8Gb Eye-Fi card $59 OK, I know. The promise of wirelessly transmitting images from card directly to computer or iPad or whatever storage device you use is very cool. So the person you give this to will think it’s a great gift. At first. But since these things work great some of the time, really slowly some of the time, and not all some of the time you get the secret satisfaction of knowing your gift is driving someone insane with frustration. We’ve all got one or two of those people on our shopping list.

A Bottle Cap Tripod $9 and almost worth it. Granted, it’s designed for point and shoots. But it could be the perfect gift for that person who really wants a new camera, but is facing stiff spousal resistance  (see PhotoCharms necklace above). Just use the bottle cap tripod a few times and you’re sure to need a new camera and lens.

 

 

So there you have it: a bunch of really good, reasonably inexpensive ideas for perfect Christmas presents (and three bad ones) for the photographer on your list.

But if you’ve waited until the last minute, or don’t have a clue what they want despite this extensive list, you can buy them a Lensrentals.com gift certificate. Print it right out from your computer and have it under the tree in 10 minutes.

Roger Cicala

Lensrentals.com

November, 2011

10 Responses to “Roger’s Under $50 Photographer’s Christmas List”

DJ said:

Great article Roger! Good reading, thanks for tips and tricks! Happy Holidays Lenrentals! :p

Anthony said:

I have something similar to the black widow thing, and it actually comes in very handy if you’re carrying multiple cameras, or you’re hiking or some such (attach the camera to your backpack (not sure. If the spider thing you mentioned will do that)), but yes, you look rediculous walking around with a camera on your side.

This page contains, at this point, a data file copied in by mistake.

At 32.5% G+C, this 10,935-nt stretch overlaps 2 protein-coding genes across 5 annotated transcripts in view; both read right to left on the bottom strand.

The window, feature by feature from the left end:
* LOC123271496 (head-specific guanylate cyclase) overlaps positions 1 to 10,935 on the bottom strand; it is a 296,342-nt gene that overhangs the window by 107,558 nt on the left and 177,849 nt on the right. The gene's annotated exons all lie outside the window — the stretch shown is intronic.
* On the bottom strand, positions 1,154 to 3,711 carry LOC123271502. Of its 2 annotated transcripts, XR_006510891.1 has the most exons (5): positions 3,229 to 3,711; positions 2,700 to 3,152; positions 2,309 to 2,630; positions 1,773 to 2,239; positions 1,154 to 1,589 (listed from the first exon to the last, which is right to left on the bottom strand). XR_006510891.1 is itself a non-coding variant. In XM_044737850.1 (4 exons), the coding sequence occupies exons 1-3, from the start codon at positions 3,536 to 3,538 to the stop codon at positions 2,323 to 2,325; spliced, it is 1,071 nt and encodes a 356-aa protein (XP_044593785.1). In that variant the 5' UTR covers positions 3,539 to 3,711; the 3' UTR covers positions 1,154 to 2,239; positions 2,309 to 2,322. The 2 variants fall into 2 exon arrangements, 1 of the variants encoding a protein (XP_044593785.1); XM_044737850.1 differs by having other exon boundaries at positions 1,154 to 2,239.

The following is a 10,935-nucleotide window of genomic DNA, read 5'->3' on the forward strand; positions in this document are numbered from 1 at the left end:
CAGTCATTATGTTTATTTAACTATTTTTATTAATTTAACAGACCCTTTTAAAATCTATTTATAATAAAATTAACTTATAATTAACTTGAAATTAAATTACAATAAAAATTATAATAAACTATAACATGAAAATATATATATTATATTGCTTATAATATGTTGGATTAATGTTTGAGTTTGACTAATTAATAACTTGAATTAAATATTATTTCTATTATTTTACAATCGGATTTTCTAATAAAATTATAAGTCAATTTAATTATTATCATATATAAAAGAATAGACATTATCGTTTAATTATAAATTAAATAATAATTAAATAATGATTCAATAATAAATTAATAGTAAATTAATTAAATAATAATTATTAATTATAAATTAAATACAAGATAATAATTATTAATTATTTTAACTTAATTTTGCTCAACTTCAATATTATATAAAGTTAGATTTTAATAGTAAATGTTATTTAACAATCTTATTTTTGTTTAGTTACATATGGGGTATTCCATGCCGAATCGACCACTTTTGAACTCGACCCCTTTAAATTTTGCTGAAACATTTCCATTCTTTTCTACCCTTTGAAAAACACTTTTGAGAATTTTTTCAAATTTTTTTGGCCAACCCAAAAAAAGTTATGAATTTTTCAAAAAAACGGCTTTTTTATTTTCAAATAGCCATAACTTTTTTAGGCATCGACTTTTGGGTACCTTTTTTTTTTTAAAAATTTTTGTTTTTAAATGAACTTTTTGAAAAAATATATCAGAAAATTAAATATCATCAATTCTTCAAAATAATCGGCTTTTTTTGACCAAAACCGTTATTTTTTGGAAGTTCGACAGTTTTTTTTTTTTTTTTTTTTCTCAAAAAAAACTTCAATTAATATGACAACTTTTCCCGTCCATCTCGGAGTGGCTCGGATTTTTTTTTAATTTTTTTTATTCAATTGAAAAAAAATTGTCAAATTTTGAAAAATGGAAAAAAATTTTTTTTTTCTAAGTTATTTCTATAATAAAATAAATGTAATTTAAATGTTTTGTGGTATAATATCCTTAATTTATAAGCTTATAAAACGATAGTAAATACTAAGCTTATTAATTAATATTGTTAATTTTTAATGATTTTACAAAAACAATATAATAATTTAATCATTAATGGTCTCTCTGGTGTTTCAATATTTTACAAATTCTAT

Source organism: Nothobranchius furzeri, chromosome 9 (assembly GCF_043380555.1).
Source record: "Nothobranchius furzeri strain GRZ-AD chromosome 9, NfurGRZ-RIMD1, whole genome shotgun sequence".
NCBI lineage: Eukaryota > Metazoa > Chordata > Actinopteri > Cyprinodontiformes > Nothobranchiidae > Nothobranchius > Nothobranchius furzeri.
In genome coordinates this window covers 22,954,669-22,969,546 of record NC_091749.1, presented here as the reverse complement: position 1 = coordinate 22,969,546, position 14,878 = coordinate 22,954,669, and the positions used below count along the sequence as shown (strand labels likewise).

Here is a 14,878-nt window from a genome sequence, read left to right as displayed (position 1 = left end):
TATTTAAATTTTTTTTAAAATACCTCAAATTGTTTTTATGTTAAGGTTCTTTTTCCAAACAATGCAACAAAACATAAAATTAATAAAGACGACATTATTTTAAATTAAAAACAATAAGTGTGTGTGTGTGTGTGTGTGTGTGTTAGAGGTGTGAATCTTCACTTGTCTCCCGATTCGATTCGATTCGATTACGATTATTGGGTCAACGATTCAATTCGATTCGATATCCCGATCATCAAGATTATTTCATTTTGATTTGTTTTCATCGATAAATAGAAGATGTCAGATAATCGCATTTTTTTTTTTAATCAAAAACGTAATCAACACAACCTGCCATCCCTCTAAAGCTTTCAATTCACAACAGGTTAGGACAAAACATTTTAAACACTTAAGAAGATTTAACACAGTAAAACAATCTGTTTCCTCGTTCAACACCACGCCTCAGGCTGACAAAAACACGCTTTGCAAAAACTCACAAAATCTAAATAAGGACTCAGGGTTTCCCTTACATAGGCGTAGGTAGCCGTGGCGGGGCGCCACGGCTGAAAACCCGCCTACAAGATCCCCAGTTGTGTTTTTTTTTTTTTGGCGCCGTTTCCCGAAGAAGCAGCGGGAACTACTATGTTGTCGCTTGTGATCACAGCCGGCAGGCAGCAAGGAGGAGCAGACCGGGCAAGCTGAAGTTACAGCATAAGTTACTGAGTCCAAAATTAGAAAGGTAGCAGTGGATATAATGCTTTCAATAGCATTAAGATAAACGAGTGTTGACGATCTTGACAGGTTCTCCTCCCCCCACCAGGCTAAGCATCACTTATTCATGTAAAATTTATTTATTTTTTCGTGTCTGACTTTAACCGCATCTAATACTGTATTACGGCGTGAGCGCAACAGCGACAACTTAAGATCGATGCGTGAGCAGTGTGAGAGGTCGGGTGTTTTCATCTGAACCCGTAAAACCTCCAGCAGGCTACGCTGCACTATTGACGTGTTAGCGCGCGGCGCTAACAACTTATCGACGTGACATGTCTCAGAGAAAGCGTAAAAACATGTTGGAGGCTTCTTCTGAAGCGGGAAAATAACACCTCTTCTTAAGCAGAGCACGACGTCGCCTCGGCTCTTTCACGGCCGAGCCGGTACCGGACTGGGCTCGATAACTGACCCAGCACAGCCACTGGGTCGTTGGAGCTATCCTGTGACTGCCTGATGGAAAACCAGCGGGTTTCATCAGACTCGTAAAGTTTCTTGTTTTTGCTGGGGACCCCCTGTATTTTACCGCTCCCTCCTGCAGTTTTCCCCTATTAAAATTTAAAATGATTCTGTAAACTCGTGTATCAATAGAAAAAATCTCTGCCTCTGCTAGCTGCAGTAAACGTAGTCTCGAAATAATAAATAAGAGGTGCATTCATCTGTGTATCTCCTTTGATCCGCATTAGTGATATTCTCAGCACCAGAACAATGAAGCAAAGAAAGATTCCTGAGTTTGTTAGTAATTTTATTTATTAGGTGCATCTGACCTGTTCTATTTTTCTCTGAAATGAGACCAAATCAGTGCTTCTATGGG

Nic said:

Just plug in your camera’s suggested shutter speed without an ND filter and it tells you what the exposure time will be without a filter.

Uhm… huh?

David said:

Where’s the intervalometer? A seriouly fun and cheap photography gadget for making time lapse movies with a DSLR.

Marianne said:

Your “cheap” sister here – relax big brother, not tie for you this year. I passed along your name to another. Be afraid, be VERY afraid~

Mark Olwick said:

FYI: There’s an iPhone version of NDCalc too.

Scott C. said:

Rodger you forgot a lens mug, they a cool and always get funny looks.

Richard Hatch said:

I couldn’t resist… I bought a Vello remote shutter release. It works! I know I’ll use it now that I have it. It does seem rather flimsy though and would not suggest relying on it for summit shots on Mt. Everest.

Joe said:

I have to admit, the Spider Holster comes in very handy when using two bodies, especially on an ‘active’ shoot. Just last week I ran around the woods with a couple of little kids and I had a body and tele zoom (actually one purchased from this site) attached to a Black Rapid strap and a body and normal zoom in the holster. Keeps everything secure and within reach. Not sure why that would look idiotic.

Matthew said:

I gotta say that I disagree on the Eye-Fi card. It is tricky, but on cameras with two card slots I can save the RAW files to my camera and send low (or medium) jpgs to my iPad. For small shoots when I can’t have a digital tech it keeps the art director from having to look at the camera’s LCD screen every 2 minutes. I’ve also used it to receive images that are going out to media outlets almost in real time. Not for everyone- I’ll give you that- but it’s saved me a lot of time in the field. (Now if only Canon/Nikon would build one into the cameras…)